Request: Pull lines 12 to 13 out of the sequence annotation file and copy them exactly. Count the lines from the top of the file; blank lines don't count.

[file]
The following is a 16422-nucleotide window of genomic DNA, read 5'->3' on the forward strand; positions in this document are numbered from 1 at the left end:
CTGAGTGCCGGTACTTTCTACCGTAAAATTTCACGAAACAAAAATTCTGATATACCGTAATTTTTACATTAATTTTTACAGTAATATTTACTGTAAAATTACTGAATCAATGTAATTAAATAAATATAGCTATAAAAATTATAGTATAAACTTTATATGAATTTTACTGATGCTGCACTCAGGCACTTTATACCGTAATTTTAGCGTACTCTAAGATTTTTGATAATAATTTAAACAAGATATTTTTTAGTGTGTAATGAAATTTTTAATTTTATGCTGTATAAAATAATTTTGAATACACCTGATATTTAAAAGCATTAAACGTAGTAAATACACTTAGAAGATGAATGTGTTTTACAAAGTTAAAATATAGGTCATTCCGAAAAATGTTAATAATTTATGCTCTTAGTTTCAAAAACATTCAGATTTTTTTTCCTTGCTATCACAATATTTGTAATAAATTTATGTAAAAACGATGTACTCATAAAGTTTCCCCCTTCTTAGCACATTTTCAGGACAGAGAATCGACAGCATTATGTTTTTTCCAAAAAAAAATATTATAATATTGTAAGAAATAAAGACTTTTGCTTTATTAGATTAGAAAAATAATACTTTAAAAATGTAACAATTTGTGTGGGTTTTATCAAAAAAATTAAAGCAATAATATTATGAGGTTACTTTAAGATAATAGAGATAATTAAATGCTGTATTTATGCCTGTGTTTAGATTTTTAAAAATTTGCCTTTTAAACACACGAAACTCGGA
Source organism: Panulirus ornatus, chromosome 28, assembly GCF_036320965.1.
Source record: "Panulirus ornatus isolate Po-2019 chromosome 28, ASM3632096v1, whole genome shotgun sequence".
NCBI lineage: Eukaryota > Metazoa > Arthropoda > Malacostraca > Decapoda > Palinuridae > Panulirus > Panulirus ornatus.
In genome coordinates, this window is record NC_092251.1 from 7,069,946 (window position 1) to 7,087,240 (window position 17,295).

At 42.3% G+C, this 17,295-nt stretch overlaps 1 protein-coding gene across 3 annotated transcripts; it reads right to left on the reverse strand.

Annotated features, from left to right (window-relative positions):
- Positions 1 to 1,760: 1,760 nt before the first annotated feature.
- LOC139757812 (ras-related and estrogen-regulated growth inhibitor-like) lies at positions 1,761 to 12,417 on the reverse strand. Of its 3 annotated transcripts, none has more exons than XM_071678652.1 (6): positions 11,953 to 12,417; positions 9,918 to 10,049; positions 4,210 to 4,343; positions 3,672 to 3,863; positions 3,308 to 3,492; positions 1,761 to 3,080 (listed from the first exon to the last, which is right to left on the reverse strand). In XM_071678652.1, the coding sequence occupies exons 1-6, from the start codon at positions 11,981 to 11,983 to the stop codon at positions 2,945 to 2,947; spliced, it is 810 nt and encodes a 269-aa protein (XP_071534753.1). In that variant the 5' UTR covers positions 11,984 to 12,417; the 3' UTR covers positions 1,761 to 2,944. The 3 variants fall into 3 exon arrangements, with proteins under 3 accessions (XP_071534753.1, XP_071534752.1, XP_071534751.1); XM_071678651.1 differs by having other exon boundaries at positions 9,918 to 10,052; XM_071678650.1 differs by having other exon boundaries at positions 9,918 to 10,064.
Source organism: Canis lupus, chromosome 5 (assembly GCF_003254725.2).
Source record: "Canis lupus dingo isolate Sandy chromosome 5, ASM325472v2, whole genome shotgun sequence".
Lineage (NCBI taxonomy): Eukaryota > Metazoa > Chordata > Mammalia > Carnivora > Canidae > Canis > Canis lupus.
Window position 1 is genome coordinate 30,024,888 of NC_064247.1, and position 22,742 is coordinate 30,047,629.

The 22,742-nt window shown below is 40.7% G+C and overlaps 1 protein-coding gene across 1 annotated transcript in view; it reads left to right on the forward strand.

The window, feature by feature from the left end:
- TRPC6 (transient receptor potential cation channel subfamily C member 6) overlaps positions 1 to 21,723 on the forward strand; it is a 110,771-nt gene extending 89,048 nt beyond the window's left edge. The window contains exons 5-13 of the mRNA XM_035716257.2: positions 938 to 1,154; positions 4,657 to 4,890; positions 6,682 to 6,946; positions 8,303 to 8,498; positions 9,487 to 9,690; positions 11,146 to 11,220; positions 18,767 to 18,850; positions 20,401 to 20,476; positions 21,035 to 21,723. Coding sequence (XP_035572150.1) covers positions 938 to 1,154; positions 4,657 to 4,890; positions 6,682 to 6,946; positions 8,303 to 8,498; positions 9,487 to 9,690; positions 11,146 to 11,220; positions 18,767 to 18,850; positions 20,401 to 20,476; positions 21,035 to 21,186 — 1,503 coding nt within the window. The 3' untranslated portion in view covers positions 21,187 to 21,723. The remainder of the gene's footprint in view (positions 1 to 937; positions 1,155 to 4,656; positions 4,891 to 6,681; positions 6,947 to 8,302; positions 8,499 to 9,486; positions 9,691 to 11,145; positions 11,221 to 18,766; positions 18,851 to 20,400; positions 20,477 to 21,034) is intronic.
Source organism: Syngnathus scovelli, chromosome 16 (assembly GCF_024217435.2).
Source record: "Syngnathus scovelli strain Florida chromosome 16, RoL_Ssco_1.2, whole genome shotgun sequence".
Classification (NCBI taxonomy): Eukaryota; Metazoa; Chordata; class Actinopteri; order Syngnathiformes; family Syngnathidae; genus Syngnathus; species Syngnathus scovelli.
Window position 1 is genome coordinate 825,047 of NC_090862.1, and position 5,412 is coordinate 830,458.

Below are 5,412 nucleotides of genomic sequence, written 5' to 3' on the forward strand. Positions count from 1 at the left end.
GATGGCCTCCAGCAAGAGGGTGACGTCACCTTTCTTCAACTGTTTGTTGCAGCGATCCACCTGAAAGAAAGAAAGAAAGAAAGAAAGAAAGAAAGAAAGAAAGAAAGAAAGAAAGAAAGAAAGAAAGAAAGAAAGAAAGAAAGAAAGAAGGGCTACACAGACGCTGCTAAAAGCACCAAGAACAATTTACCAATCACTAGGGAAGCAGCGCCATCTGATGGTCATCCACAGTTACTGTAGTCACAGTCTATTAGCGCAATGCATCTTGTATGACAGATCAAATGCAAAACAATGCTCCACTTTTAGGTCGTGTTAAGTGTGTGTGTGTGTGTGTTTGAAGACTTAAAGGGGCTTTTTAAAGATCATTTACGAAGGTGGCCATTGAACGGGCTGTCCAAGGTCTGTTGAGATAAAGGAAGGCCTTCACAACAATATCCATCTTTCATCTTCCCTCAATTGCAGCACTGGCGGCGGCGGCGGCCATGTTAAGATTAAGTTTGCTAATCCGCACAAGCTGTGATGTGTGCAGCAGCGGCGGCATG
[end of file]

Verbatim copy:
Source record: "Canis lupus dingo isolate Sandy chromosome 5, ASM325472v2, whole genome shotgun sequence".
Lineage (NCBI taxonomy): Eukaryota > Metazoa > Chordata > Mammalia > Carnivora > Canidae > Canis > Canis lupus.